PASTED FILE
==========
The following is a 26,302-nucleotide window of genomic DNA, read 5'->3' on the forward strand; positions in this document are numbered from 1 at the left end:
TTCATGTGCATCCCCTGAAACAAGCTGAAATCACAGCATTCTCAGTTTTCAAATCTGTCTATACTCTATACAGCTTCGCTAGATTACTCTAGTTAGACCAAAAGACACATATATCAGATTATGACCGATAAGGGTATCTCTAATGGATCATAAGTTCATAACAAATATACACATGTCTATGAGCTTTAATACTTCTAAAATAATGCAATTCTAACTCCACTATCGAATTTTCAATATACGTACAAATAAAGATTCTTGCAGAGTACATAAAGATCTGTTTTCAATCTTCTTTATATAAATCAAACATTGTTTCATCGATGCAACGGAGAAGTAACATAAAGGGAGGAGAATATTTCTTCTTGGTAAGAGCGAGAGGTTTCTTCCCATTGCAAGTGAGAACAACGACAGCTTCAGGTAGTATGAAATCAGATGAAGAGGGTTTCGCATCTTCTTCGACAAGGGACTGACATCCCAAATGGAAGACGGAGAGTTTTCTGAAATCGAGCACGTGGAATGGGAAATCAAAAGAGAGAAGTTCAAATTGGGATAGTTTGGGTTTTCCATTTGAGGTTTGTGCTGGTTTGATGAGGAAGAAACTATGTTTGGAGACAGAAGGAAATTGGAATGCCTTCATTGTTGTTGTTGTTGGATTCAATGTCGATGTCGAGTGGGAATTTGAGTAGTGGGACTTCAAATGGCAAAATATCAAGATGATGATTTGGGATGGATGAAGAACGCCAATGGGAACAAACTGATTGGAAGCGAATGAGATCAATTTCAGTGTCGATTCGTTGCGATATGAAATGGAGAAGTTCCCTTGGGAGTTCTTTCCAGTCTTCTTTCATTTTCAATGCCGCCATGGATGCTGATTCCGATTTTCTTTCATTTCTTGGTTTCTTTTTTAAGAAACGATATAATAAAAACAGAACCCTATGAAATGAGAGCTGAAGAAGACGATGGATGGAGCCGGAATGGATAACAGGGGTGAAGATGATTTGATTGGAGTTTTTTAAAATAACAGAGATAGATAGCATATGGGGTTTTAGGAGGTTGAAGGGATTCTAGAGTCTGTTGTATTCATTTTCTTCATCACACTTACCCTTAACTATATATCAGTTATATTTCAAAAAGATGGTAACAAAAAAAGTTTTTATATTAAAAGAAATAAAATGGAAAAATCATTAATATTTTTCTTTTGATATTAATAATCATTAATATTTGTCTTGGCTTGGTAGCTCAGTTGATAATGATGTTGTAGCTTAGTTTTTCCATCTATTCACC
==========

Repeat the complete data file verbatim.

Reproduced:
The following is a 26,302-nucleotide window of genomic DNA, read 5'->3' on the forward strand; positions in this document are numbered from 1 at the left end:
TTCATGTGCATCCCCTGAAACAAGCTGAAATCACAGCATTCTCAGTTTTCAAATCTGTCTATACTCTATACAGCTTCGCTAGATTACTCTAGTTAGACCAAAAGACACATATATCAGATTATGACCGATAAGGGTATCTCTAATGGATCATAAGTTCATAACAAATATACACATGTCTATGAGCTTTAATACTTCTAAAATAATGCAATTCTAACTCCACTATCGAATTTTCAATATACGTACAAATAAAGATTCTTGCAGAGTACATAAAGATCTGTTTTCAATCTTCTTTATATAAATCAAACATTGTTTCATCGATGCAACGGAGAAGTAACATAAAGGGAGGAGAATATTTCTTCTTGGTAAGAGCGAGAGGTTTCTTCCCATTGCAAGTGAGAACAACGACAGCTTCAGGTAGTATGAAATCAGATGAAGAGGGTTTCGCATCTTCTTCGACAAGGGACTGACATCCCAAATGGAAGACGGAGAGTTTTCTGAAATCGAGCACGTGGAATGGGAAATCAAAAGAGAGAAGTTCAAATTGGGATAGTTTGGGTTTTCCATTTGAGGTTTGTGCTGGTTTGATGAGGAAGAAACTATGTTTGGAGACAGAAGGAAATTGGAATGCCTTCATTGTTGTTGTTGTTGGATTCAATGTCGATGTCGAGTGGGAATTTGAGTAGTGGGACTTCAAATGGCAAAATATCAAGATGATGATTTGGGATGGATGAAGAACGCCAATGGGAACAAACTGATTGGAAGCGAATGAGATCAATTTCAGTGTCGATTCGTTGCGATATGAAATGGAGAAGTTCCCTTGGGAGTTCTTTCCAGTCTTCTTTCATTTTCAATGCCGCCATGGATGCTGATTCCGATTTTCTTTCATTTCTTGGTTTCTTTTTTAAGAAACGATATAATAAAAACAGAACCCTATGAAATGAGAGCTGAAGAAGACGATGGATGGAGCCGGAATGGATAACAGGGGTGAAGATGATTTGATTGGAGTTTTTTAAAATAACAGAGATAGATAGCATATGGGGTTTTAGGAGGTTGAAGGGATTCTAGAGTCTGTTGTATTCATTTTCTTCATCACACTTACCCTTAACTATATATCAGTTATATTTCAAAAAGATGGTAACAAAAAAAGTTTTTATATTAAAAGAAATAAAATGGAAAAATCATTAATATTTTTCTTTTGATATTAATAATCATTAATATTTGTCTTGGCTTGGTAGCTCAGTTGATAATGATGTTGTAGCTTAGTTTTTCCATCTATTCACC